Repository Posting Date:
26-Oct-2011
Date of Publication:
17-Oct-2011
Sponsors:
Midwest Nursing Research Society

Full metadata record

DC FieldValue Language
dc.typePresentationen_GB
dc.titleNeeds Assessment for Blue Sky: Technology-Enhanced Chronic Care Management for Teens with Depressionen_GB
dc.identifier.urihttp://hdl.handle.net/10755/159769-
dc.description.abstract<table><tr><td colspan="2" class="item-title">Needs Assessment for Blue Sky: Technology-Enhanced Chronic Care Management for Teens with Depression</td></tr><tr class="item-sponsor"><td class="label">Conference Sponsor:</td><td class="value">Midwest Nursing Research Society</td></tr><tr class="item-year"><td class="label">Conference Year:</td><td class="value">2009</td></tr><tr class="item-author"><td class="label">Author:</td><td class="value">Kossman, Susan, PhD</td></tr><tr class="item-institute"><td class="label">P.I. Institution Name:</td><td class="value">Illinois State University</td></tr><tr class="item-author-title"><td class="label">Title:</td><td class="value">Mennonite College of Nursing</td></tr><tr class="item-address"><td class="label">Contact Address:</td><td class="value">Campus Box 5810, Normal, IL, 61790-5810, USA</td></tr><tr class="item-phone"><td class="label">Contact Telephone:</td><td class="value">309 438-2553</td></tr><tr class="item-email"><td class="label">Email:</td><td class="value">skossm@ilstu.edu</td></tr><tr class="item-co-authors"><td class="label">Co-Authors:</td><td class="value">S. Kossman, Mennonite College of Nursing, Illinois State University, Normal, IL;</td></tr><tr><td colspan="2" class="item-abstract">Teenage depression decreases functioning and increases suicide, substance abuse and chronic mental illness risk, exacting significant costs on individuals and society. Depression and other mental disorders have been called the chronic disorders of American youth. Chronic illness requires management strategies that fit into peoples' daily lives. Not enough is known about effective management of depressed teens in community settings or how to ensure their safe transitions and care continuity between care settings. The purpose of this descriptive exploratory qualitative study is to determine teenagers,' parents,' and healthcare providers' needs related to 1) enhancing safe transitions between inpatient psychiatric and school / community care settings, 2) monitoring and managing depression at home and school, and 3) using technology to help manage depression. Theoretical support comes from the Chronic Care Model, a systems model aimed at improving chronic disease care through supporting the patient and provider with self-management, decision support and clinical information systems strategies. Up to 30 teenagers (14-19 years) and 30 parents of teens diagnosed with depression within the last two years are being recruited for survey or interview participation. This data will be added to that from 20 healthcare providers in inpatient and outpatient adolescent psychiatric and high school settings. Interview/ survey questions relate to participants' perceptions of barriers and facilitators to depression management, problems with transition and important content (information, monitoring and decision support) needed for self-management. Participants will comment on strengths, weaknesses, applicability and potential benefit of different technologies for depression self-management. Content analysis will identify themes and highlight similarities and differences between the groups. Findings of this study will be used to design, build and test an intervention comprising a suite of interactive technology tools for teenagers, parents and nurses to enhance depression self-management, decision support, communication, safe transitions and continuity of care.</td></tr></table>en_GB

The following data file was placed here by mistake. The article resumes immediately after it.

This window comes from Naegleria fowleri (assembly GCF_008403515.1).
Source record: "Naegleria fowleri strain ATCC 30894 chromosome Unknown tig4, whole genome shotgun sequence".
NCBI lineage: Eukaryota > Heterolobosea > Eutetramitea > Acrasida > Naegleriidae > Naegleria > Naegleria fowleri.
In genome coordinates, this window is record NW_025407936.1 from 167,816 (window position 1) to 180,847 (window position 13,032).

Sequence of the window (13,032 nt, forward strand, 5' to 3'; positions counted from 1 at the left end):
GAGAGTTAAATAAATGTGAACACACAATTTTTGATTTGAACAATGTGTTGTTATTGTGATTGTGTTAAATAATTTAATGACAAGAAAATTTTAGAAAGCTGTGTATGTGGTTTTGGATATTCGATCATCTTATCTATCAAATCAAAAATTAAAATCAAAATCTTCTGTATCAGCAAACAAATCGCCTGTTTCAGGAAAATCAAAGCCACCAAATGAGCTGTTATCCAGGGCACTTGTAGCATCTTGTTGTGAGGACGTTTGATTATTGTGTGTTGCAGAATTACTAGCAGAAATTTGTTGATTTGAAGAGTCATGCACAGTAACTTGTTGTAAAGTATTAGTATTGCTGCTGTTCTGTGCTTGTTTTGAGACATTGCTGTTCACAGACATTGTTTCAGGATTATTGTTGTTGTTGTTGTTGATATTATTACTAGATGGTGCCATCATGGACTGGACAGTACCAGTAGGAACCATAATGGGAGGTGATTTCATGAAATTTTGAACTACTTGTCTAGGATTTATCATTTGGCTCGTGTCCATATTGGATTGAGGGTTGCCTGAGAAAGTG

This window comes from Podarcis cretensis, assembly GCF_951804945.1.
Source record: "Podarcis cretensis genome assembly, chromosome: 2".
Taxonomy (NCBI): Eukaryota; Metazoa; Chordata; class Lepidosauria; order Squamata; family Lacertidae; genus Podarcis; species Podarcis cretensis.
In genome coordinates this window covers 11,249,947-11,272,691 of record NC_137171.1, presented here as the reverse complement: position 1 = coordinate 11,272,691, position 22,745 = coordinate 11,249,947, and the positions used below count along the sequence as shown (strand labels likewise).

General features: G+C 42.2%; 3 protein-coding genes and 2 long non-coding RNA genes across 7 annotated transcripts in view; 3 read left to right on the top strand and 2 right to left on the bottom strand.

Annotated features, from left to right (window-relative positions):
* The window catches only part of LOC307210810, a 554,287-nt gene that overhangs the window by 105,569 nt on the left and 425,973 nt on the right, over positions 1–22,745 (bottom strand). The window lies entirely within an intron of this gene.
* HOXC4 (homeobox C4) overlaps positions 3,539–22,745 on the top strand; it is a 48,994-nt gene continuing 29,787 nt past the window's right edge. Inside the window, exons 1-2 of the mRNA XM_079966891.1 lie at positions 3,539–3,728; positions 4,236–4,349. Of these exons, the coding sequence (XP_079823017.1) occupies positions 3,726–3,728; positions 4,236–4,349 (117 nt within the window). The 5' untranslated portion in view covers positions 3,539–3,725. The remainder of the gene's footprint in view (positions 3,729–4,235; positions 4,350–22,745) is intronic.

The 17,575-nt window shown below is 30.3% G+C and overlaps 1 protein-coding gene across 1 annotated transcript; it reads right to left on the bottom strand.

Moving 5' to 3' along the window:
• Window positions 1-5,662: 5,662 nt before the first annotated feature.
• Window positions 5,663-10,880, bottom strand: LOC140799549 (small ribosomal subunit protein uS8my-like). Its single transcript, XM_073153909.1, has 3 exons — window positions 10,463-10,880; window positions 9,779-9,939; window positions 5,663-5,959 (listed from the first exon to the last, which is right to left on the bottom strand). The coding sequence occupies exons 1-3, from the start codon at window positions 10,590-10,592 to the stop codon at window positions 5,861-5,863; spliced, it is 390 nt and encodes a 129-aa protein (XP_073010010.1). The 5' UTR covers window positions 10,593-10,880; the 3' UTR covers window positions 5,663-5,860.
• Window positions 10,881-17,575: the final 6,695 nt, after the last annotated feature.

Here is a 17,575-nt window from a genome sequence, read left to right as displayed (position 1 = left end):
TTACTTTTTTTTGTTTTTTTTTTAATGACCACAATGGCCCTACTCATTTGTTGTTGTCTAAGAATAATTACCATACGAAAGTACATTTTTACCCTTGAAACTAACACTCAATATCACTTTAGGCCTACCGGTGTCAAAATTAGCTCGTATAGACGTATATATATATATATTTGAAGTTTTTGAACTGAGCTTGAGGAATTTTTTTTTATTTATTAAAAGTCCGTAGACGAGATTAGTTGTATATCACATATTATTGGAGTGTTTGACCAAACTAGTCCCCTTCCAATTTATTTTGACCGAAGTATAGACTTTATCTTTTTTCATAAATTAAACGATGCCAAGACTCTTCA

dc.date.available2011-10-26T22:19:02Z-
dc.date.issued2011-10-17en_GB
dc.date.accessioned2011-10-26T22:19:02Z-
dc.description.sponsorshipMidwest Nursing Research Societyen_GB